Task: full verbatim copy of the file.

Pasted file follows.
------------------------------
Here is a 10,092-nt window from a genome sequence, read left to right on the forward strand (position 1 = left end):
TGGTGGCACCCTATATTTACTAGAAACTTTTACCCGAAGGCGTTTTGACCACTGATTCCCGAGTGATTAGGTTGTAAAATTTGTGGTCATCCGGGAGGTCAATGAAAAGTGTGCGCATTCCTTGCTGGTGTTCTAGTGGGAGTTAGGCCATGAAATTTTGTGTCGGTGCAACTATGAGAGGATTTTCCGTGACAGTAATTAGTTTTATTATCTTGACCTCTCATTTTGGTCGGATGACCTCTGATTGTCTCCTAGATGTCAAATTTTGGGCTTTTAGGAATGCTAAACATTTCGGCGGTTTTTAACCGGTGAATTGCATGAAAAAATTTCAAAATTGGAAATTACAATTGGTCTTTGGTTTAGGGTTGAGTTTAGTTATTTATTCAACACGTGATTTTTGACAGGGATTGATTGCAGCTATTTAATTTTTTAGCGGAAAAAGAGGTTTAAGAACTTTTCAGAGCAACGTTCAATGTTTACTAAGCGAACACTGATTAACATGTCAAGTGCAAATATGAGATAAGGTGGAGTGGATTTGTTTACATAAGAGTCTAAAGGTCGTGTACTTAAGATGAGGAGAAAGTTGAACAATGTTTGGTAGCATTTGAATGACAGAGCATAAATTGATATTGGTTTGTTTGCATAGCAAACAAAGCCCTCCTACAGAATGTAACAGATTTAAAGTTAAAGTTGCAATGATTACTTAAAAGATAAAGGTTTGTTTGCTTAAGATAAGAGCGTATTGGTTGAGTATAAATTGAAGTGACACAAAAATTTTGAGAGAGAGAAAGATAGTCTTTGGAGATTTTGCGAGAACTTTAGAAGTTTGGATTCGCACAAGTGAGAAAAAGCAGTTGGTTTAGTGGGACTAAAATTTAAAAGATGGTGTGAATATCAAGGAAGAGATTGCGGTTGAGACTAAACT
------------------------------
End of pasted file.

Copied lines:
Here is a 10,092-nt window from a genome sequence, read left to right on the forward strand (position 1 = left end):
TGGTGGCACCCTATATTTACTAGAAACTTTTACCCGAAGGCGTTTTGACCACTGATTCCCGAGTGATTAGGTTGTAAAATTTGTGGTCATCCGGGAGGTCAATGAAAAGTGTGCGCATTCCTTGCTGGTGTTCTAGTGGGAGTTAGGCCATGAAATTTTGTGTCGGTGCAACTATGAGAGGATTTTCCGTGACAGTAATTAGTTTTATTATCTTGACCTCTCATTTTGGTCGGATGACCTCTGATTGTCTCCTAGATGTCAAATTTTGGGCTTTTAGGAATGCTAAACATTTCGGCGGTTTTTAACCGGTGAATTGCATGAAAAAATTTCAAAATTGGAAATTACAATTGGTCTTTGGTTTAGGGTTGAGTTTAGTTATTTATTCAACACGTGATTTTTGACAGGGATTGATTGCAGCTATTTAATTTTTTAGCGGAAAAAGAGGTTTAAGAACTTTTCAGAGCAACGTTCAATGTTTACTAAGCGAACACTGATTAACATGTCAAGTGCAAATATGAGATAAGGTGGAGTGGATTTGTTTACATAAGAGTCTAAAGGTCGTGTACTTAAGATGAGGAGAAAGTTGAACAATGTTTGGTAGCATTTGAATGACAGAGCATAAATTGATATTGGTTTGTTTGCATAGCAAACAAAGCCCTCCTACAGAATGTAACAGATTTAAAGTTAAAGTTGCAATGATTACTTAAAAGATAAAGGTTTGTTTGCTTAAGATAAGAGCGTATTGGTTGAGTATAAATTGAAGTGACACAAAAATTTTGAGAGAGAGAAAGATAGTCTTTGGAGATTTTGCGAGAACTTTAGAAGTTTGGATTCGCACAAGTGAGAAAAAGCAGTTGGTTTAGTGGGACTAAAATTTAAAAGATGGTGTGAATATCAAGGAAGAGATTGCGGTTGAGACTAAACT